Rafik Bawa has headed up the Legal Commercial
Team for eBay North America since 2012. The legal
department got a new leader around the same time,
who gave Bawa one mandate: to find a better way to
manage the volume of work flowing into the team.
“The number of contracts our team was being asked
to review was growing dramatically and we simply
did not have sufficient internal resources to staff
the requests within acceptable service levels for the
business,” Bawa says. Further, the chief financial
officer had declared that headcount could not grow
at the same rate as the business. The team had turned
to temporary staff and consultants—“extremely
expensive resources”—and were still finding
themselves working late many nights. Bawa devised a
n Leverage cost-effective jurisdictions
n Adopt processes empowered by technology
n Take calculated risks.
This wasn’t eBay’s first foray into other, more cost-effective jurisdictions. The company had had a Center
of Contracts Excellence in India for a number of
years, but time zone and cultural barriers sometimes
made communication difficult and produced mixed
results for the client. “It works very well for many of
our contracts, but it wasn’t scalable for what we were
trying to do next,” says Bawa.
Leveraging existing real estate holdings in a
community known for its strong talent base, Bawa
established a new Center of Contracts Excellence in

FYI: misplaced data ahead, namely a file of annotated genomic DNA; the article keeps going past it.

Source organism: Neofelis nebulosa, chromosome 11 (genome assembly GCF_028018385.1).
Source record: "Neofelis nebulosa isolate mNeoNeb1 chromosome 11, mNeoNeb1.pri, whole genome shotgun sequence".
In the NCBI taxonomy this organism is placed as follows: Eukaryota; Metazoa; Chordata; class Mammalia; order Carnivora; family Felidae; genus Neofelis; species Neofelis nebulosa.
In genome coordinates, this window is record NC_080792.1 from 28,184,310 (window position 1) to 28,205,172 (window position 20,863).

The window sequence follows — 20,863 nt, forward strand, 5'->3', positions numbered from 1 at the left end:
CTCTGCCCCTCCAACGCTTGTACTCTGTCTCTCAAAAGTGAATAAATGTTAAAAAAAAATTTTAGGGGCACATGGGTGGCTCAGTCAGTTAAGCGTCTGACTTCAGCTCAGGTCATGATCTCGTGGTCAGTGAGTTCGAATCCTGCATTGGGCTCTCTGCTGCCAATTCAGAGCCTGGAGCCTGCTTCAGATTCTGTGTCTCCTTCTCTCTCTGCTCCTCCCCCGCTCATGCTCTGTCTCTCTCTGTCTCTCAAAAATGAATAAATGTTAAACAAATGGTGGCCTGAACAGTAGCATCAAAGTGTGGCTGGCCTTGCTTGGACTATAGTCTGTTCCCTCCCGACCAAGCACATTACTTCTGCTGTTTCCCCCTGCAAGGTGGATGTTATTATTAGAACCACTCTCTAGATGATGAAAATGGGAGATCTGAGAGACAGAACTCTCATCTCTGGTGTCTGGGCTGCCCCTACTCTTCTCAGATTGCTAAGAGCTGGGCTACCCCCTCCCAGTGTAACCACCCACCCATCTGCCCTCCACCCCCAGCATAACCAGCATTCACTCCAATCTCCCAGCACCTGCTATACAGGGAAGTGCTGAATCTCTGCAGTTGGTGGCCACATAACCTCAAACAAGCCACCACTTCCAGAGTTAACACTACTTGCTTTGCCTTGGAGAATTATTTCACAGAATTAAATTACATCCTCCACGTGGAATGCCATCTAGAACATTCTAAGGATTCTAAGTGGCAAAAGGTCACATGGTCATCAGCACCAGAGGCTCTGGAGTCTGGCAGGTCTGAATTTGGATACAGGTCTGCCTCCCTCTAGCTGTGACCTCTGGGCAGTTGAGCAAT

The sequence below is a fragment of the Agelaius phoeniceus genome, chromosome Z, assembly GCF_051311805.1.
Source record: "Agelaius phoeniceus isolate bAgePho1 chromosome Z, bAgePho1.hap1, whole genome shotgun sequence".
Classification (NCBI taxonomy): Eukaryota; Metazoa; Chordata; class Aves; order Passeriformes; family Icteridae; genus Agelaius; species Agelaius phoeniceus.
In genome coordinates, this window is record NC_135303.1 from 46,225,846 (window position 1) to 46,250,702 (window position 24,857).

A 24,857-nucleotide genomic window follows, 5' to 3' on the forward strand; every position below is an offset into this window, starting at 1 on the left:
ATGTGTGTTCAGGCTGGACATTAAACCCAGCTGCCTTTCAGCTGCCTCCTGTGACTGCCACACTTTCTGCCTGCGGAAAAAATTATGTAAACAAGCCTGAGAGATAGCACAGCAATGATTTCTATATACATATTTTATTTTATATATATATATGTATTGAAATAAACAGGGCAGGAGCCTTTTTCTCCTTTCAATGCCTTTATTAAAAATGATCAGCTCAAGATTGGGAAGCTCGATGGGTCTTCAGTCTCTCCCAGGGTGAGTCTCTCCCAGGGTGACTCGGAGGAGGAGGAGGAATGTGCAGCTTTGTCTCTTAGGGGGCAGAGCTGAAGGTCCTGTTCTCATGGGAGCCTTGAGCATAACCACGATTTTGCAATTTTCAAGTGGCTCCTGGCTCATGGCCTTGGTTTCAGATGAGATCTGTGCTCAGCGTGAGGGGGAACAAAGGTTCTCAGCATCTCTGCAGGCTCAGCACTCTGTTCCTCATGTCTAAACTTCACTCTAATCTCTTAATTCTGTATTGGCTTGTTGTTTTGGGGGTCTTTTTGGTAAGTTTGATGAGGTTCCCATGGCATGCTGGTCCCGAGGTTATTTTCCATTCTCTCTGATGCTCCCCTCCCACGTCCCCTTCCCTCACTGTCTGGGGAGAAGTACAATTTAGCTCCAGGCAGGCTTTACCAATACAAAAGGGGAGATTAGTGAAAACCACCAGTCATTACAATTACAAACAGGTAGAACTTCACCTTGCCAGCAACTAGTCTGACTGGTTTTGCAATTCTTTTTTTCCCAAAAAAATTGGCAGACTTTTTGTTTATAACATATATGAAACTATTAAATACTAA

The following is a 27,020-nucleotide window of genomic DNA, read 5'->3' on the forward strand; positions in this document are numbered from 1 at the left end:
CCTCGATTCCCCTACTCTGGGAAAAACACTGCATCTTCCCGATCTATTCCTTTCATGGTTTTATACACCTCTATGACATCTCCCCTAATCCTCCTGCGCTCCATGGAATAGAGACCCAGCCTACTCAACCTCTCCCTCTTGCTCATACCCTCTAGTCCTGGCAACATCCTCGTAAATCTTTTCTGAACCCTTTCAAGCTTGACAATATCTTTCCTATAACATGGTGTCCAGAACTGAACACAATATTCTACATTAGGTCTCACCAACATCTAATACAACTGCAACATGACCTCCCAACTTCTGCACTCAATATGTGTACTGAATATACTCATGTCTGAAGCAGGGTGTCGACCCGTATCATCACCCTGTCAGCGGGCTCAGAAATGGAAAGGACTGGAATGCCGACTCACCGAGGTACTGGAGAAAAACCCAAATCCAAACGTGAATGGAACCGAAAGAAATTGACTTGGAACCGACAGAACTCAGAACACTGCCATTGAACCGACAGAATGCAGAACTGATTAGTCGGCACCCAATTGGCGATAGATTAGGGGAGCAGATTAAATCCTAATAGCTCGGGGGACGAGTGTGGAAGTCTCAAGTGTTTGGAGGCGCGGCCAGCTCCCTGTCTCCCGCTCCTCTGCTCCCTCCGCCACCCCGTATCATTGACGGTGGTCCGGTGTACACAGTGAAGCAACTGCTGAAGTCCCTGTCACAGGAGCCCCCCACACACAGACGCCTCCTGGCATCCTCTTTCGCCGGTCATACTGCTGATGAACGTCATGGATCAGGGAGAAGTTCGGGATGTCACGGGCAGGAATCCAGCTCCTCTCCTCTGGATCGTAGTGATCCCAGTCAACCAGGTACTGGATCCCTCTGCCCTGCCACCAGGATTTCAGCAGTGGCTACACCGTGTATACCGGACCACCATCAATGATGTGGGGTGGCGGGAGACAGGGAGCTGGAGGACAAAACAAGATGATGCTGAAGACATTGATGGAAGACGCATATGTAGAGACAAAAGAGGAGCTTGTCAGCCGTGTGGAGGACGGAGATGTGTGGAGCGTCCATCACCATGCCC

Salt Lake City, Utah. Contract analysts there—two
at first, now five, and growing—were able to take on
a large number of vendor contracts. “They exceeded
our expectations, and helped to decrease our reliance
on outside counsel,” says Bawa, who notes that one of
the outcomes was overall costs for contract review and
processing that were lower by 50 percent.
Next, Bawa realized that he needed a good contract
management system that would permit the adoption
of processes empowered by technology.
A new CMS had been planned for quite
some time, and was finally rolled out in
2012. It greatly enhanced assignment
speed, collaboration, electronic
signature collection and contract
retention and retrieval.
“We also realized that our CMS could help us create
self-service tools,” says Bawa, who notes that contract
requestors now move through four to five screens to
input key contract data. “The business units do all the
legwork via the standard forms we created.”
Next, a contract administrator assigns the contract
to a contract analyst for processing; requestors can
check the status as it moves through the system on
the company intranet. Once negotiated and reviewed,
the contract is routed through the CMS for electronic
signatures, distributed to stakeholders and filed. Bawa
estimates that the adoption of this technology has cut
turnaround time for lower-risk contracts by half.
Lower-risk? Oh yes. As the third prong, the
Commercial Team resolved to take more risk. Why?
“We were seeing huge cost savings and excellent quality
of work, but the volume kept increasing,” says Bawa.
Using the CMS, the team identified contracts under a
specified dollar threshold for Expedited Legal Review.
“Beginning with that threshold weeded out almost
50 percent of the vendor contracts,” notes Bawa.
These contracts were sorted into categories and filters
were applied: Among other things, is the contract
customer-facing? Does it involve privacy, data
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